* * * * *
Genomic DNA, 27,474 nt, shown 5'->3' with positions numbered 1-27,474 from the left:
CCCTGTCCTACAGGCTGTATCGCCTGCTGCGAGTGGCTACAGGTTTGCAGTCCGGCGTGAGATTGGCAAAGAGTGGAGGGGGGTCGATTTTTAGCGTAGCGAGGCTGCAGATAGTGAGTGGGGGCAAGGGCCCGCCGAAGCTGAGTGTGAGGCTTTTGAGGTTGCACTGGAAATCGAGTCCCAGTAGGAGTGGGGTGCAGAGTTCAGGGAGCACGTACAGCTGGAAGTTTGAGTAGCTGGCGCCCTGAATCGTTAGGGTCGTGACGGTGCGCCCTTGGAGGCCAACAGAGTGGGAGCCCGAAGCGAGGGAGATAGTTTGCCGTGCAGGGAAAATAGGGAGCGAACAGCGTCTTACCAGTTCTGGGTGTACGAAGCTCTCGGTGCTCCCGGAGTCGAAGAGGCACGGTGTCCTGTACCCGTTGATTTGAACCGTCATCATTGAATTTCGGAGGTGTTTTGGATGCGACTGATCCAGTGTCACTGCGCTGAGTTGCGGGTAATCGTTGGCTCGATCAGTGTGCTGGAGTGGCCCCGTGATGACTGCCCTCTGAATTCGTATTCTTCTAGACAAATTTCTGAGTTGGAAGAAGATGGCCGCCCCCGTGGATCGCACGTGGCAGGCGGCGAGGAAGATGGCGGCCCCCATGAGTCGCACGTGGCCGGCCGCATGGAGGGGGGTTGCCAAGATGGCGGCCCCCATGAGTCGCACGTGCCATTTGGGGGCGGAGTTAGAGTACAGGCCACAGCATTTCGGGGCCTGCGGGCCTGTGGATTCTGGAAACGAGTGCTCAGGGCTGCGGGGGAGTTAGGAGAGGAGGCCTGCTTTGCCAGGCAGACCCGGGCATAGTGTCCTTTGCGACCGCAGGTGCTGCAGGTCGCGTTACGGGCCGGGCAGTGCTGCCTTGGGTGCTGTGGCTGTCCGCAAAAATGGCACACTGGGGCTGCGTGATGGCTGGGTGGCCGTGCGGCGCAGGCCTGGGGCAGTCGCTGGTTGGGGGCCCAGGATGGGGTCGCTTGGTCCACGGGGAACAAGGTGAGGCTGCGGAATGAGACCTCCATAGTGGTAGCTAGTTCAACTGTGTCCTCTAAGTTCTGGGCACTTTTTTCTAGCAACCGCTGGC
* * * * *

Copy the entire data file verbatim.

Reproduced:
Genomic DNA, 27,474 nt, shown 5'->3' with positions numbered 1-27,474 from the left:
CCCTGTCCTACAGGCTGTATCGCCTGCTGCGAGTGGCTACAGGTTTGCAGTCCGGCGTGAGATTGGCAAAGAGTGGAGGGGGGTCGATTTTTAGCGTAGCGAGGCTGCAGATAGTGAGTGGGGGCAAGGGCCCGCCGAAGCTGAGTGTGAGGCTTTTGAGGTTGCACTGGAAATCGAGTCCCAGTAGGAGTGGGGTGCAGAGTTCAGGGAGCACGTACAGCTGGAAGTTTGAGTAGCTGGCGCCCTGAATCGTTAGGGTCGTGACGGTGCGCCCTTGGAGGCCAACAGAGTGGGAGCCCGAAGCGAGGGAGATAGTTTGCCGTGCAGGGAAAATAGGGAGCGAACAGCGTCTTACCAGTTCTGGGTGTACGAAGCTCTCGGTGCTCCCGGAGTCGAAGAGGCACGGTGTCCTGTACCCGTTGATTTGAACCGTCATCATTGAATTTCGGAGGTGTTTTGGATGCGACTGATCCAGTGTCACTGCGCTGAGTTGCGGGTAATCGTTGGCTCGATCAGTGTGCTGGAGTGGCCCCGTGATGACTGCCCTCTGAATTCGTATTCTTCTAGACAAATTTCTGAGTTGGAAGAAGATGGCCGCCCCCGTGGATCGCACGTGGCAGGCGGCGAGGAAGATGGCGGCCCCCATGAGTCGCACGTGGCCGGCCGCATGGAGGGGGGTTGCCAAGATGGCGGCCCCCATGAGTCGCACGTGCCATTTGGGGGCGGAGTTAGAGTACAGGCCACAGCATTTCGGGGCCTGCGGGCCTGTGGATTCTGGAAACGAGTGCTCAGGGCTGCGGGGGAGTTAGGAGAGGAGGCCTGCTTTGCCAGGCAGACCCGGGCATAGTGTCCTTTGCGACCGCAGGTGCTGCAGGTCGCGTTACGGGCCGGGCAGTGCTGCCTTGGGTGCTGTGGCTGTCCGCAAAAATGGCACACTGGGGCTGCGTGATGGCTGGGTGGCCGTGCGGCGCAGGCCTGGGGCAGTCGCTGGTTGGGGGCCCAGGATGGGGTCGCTTGGTCCACGGGGAACAAGGTGAGGCTGCGGAATGAGACCTCCATAGTGGTAGCTAGTTCAACTGTGTCCTCTAAGTTCTGGGCACTTTTTTCTAGCAACCGCTGGC